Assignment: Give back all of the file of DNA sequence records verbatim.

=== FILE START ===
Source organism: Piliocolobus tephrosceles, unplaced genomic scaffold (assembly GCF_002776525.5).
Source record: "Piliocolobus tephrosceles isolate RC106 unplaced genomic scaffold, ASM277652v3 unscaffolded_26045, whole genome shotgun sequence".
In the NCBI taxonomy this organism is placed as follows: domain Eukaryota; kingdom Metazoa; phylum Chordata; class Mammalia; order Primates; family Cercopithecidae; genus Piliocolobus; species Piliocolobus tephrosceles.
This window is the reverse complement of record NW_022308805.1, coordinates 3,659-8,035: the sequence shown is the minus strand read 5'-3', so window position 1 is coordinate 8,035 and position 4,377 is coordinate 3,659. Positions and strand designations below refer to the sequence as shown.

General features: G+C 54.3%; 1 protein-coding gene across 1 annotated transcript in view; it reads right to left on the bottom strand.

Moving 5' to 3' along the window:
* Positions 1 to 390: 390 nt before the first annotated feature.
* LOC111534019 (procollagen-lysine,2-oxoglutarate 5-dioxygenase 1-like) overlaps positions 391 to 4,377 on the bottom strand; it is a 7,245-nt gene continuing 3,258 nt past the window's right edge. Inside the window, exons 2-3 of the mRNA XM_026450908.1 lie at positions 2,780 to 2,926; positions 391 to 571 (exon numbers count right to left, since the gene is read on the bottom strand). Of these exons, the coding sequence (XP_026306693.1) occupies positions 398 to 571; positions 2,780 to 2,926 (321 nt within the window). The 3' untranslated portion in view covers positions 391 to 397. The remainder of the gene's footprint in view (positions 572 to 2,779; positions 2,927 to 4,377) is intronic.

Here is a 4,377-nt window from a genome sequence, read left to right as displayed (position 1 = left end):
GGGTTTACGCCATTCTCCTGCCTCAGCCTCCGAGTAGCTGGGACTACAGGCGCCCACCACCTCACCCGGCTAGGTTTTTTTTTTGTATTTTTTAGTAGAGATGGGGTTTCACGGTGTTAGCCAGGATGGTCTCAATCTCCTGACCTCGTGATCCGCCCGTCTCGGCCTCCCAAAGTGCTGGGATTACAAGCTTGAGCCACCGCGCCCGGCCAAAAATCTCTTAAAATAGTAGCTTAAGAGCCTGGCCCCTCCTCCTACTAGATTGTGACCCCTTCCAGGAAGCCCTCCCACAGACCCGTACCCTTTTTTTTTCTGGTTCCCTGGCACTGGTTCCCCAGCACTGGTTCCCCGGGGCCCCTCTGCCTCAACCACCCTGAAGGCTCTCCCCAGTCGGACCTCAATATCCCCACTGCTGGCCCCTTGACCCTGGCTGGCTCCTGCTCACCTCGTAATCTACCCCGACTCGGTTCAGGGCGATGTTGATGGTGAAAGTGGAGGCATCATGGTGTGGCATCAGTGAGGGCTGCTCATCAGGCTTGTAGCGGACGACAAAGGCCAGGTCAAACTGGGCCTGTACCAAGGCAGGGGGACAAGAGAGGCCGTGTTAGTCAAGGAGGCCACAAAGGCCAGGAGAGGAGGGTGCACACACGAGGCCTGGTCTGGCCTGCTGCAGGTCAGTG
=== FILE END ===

Source organism: Piliocolobus tephrosceles, unplaced genomic scaffold (assembly GCF_002776525.5).
Source record: "Piliocolobus tephrosceles isolate RC106 unplaced genomic scaffold, ASM277652v3 unscaffolded_26045, whole genome shotgun sequence".
In the NCBI taxonomy this organism is placed as follows: domain Eukaryota; kingdom Metazoa; phylum Chordata; class Mammalia; order Primates; family Cercopithecidae; genus Piliocolobus; species Piliocolobus tephrosceles.
This window is the reverse complement of record NW_022308805.1, coordinates 3,659-8,035: the sequence shown is the minus strand read 5'-3', so window position 1 is coordinate 8,035 and position 4,377 is coordinate 3,659. Positions and strand designations below refer to the sequence as shown.

General features: G+C 54.3%; 1 protein-coding gene across 1 annotated transcript in view; it reads right to left on the bottom strand.

Moving 5' to 3' along the window:
* Positions 1 to 390: 390 nt before the first annotated feature.
* LOC111534019 (procollagen-lysine,2-oxoglutarate 5-dioxygenase 1-like) overlaps positions 391 to 4,377 on the bottom strand; it is a 7,245-nt gene continuing 3,258 nt past the window's right edge. Inside the window, exons 2-3 of the mRNA XM_026450908.1 lie at positions 2,780 to 2,926; positions 391 to 571 (exon numbers count right to left, since the gene is read on the bottom strand). Of these exons, the coding sequence (XP_026306693.1) occupies positions 398 to 571; positions 2,780 to 2,926 (321 nt within the window). The 3' untranslated portion in view covers positions 391 to 397. The remainder of the gene's footprint in view (positions 572 to 2,779; positions 2,927 to 4,377) is intronic.

Here is a 4,377-nt window from a genome sequence, read left to right as displayed (position 1 = left end):
GGGTTTACGCCATTCTCCTGCCTCAGCCTCCGAGTAGCTGGGACTACAGGCGCCCACCACCTCACCCGGCTAGGTTTTTTTTTTGTATTTTTTAGTAGAGATGGGGTTTCACGGTGTTAGCCAGGATGGTCTCAATCTCCTGACCTCGTGATCCGCCCGTCTCGGCCTCCCAAAGTGCTGGGATTACAAGCTTGAGCCACCGCGCCCGGCCAAAAATCTCTTAAAATAGTAGCTTAAGAGCCTGGCCCCTCCTCCTACTAGATTGTGACCCCTTCCAGGAAGCCCTCCCACAGACCCGTACCCTTTTTTTTTCTGGTTCCCTGGCACTGGTTCCCCAGCACTGGTTCCCCGGGGCCCCTCTGCCTCAACCACCCTGAAGGCTCTCCCCAGTCGGACCTCAATATCCCCACTGCTGGCCCCTTGACCCTGGCTGGCTCCTGCTCACCTCGTAATCTACCCCGACTCGGTTCAGGGCGATGTTGATGGTGAAAGTGGAGGCATCATGGTGTGGCATCAGTGAGGGCTGCTCATCAGGCTTGTAGCGGACGACAAAGGCCAGGTCAAACTGGGCCTGTACCAAGGCAGGGGGACAAGAGAGGCCGTGTTAGTCAAGGAGGCCACAAAGGCCAGGAGAGGAGGGTGCACACACGAGGCCTGGTCTGGCCTGCTGCAGGTCAGTG